Access to justice ‘very much at risk’ – Neuberger

Topics: Courts business,Government & politics,Human rights,Judicial

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  • Lord Neuberger

The increased cost and complexity of litigation coupled with the shrinking of legal aid means that access to justice is ‘very much at risk’, the president of the Supreme Court has said. 

In a speech to the Northern Ireland Assembly’s justice committee, posted on the Supreme Court website, Lord Neuberger (pictured) addressed what he called ‘the vexed question of access to justice in an age of austerity’.


A combination of the rising cost of legal services and spending cuts creates ‘something of a perfect storm’, he said. However he described as ‘good news’ proposals to streamline the system of litigating smaller claims and backed the government’s plan to reform courts in England and Wales. 

Neuberger’s speech, which ranged from IT strategy to the question of judicial activism, also defended his recent statement that the UK does not have a constitution.

‘The short answer to that point is, as it is with so many arguments, that it depends what you mean by a constitution,’ he said. ‘On any view, the UK does not have a coherent or embedded constitution; it has some constitutional conventions and some quasi-constitutional statutes, and they are conventions and statutes which can be changed or repealed by parliament.’

Parliamentary sovereignty in turn means that complaints about ‘unelected judges’ thwarting the will of democratically elected governments are misguided, he said.

However he admitted that the Supreme Court had inevitably assumed a more visible constitutional role than its predecessor, the Appellate Committee of the House of Lords. 

He passed quickly over ‘the best-known aspect of our expansion’, human rights, in the light of what he called a ‘rather feverish’ political climate. However he pointed out that devolution has also increased the court’s role.

‘In the event of a dispute or a challenge, the Supreme Court now decides whether the power to legislate in a particular area or on a certain topic has been devolved or whether it remains at Westminster. That is a constitutional role on any view.’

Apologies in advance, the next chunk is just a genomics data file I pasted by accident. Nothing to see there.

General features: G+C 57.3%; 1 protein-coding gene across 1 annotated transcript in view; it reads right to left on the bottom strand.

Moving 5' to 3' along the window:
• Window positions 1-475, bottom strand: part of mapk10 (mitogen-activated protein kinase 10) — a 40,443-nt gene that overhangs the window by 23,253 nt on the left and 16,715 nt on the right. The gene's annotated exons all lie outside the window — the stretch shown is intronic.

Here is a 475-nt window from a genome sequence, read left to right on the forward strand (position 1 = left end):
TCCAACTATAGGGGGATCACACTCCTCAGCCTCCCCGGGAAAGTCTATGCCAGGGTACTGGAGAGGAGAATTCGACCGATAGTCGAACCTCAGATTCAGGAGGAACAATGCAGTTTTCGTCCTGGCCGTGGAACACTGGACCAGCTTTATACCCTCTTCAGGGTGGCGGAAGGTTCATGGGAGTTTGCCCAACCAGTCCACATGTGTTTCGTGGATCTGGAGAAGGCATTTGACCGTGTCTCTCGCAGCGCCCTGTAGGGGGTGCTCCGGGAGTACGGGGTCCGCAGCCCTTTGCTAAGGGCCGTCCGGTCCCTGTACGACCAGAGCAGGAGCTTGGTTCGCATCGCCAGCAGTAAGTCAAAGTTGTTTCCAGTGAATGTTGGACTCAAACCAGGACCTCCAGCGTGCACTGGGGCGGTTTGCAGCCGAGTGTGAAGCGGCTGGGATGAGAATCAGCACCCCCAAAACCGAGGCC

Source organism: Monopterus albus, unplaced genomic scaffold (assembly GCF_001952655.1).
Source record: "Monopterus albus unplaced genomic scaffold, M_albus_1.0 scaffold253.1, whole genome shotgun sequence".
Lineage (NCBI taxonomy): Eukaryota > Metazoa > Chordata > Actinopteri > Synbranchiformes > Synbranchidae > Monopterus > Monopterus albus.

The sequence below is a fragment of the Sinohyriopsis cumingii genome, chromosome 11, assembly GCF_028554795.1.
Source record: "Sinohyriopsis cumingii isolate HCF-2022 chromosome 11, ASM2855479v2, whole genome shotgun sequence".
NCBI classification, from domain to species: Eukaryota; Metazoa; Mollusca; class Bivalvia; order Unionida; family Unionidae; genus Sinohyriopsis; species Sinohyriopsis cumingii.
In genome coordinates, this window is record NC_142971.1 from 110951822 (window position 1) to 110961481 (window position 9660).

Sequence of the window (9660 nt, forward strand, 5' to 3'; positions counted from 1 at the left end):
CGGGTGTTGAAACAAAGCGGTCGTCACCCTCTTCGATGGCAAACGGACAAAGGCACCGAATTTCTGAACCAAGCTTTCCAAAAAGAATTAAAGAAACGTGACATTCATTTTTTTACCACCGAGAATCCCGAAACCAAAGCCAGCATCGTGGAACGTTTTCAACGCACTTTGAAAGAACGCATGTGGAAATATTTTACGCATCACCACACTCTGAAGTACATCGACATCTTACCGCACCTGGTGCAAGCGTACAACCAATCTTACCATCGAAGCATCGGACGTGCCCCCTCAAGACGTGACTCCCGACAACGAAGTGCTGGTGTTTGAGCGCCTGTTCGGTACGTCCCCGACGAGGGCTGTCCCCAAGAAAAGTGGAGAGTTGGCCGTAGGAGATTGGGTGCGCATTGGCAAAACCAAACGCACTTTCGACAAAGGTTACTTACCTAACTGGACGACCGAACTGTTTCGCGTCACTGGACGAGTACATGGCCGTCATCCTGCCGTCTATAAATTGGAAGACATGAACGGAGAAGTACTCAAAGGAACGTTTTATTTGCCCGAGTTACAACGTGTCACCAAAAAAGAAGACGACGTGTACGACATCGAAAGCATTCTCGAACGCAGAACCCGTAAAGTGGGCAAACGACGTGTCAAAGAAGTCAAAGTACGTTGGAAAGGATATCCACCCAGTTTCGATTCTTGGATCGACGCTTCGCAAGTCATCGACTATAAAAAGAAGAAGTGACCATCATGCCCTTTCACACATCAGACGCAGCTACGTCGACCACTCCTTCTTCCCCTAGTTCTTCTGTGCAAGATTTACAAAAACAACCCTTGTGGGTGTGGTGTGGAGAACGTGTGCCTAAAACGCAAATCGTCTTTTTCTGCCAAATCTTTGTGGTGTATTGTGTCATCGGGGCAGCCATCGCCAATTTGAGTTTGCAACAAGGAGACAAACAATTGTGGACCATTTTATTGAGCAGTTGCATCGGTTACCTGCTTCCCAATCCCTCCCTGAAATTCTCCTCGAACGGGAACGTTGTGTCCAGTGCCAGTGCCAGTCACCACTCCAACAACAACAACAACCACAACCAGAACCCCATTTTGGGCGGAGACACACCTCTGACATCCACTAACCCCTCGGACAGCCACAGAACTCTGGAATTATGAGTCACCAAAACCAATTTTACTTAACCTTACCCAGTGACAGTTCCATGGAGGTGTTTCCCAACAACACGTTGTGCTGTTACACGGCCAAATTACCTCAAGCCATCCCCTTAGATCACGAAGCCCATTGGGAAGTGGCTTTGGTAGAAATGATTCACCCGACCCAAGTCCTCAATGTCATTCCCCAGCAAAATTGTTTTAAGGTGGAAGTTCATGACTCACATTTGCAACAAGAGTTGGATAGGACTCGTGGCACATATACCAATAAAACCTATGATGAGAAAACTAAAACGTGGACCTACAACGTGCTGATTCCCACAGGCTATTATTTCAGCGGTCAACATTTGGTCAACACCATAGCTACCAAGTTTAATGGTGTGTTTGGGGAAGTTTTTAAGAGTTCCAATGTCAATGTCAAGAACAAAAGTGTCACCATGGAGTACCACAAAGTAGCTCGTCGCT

Neuberger also contrasted the style of common law judgments with those of the European Court of Justice, where he said justices ‘have to give a single, unanimous judgment, even if some of them disagree’.

As a result, their judgments are ‘not infrequently internally inconsistent, and occasionally evade the legal question actually raised in order to arrive at a mutually acceptable product’. By contrast the multiplicity of rulings in the common law system can be confusing and tedious, ‘but, whatever else may be said about it, our system produces more entertaining and stylish judgments’.

Readers' comments (30)

  • I'm sorry.... the rising cost of court services?

    We're not talking about Mergers and Acquistions here.... but we are talking about about civil litigation that is now budgeted, personal injury that is subject to an amputation. not shaving of costs - and other work such as family where the market is now fixing fees.

    Where do these people get their information from?!?

    Yes costs have risen - because of massive, massive rises in court fees - £10,000 to issue a case worth £200k or more? That's lots of TOLATA type disputes, serious injury claims, and debt cases where companies are struggling.

    My fee income is nowhere near where it was 10 years ago because of reform after reform after reform - and now we're told that costs are being budgeted up to £250,000?

    What rising costs? I have seen them plummet over a deacde!!!!!!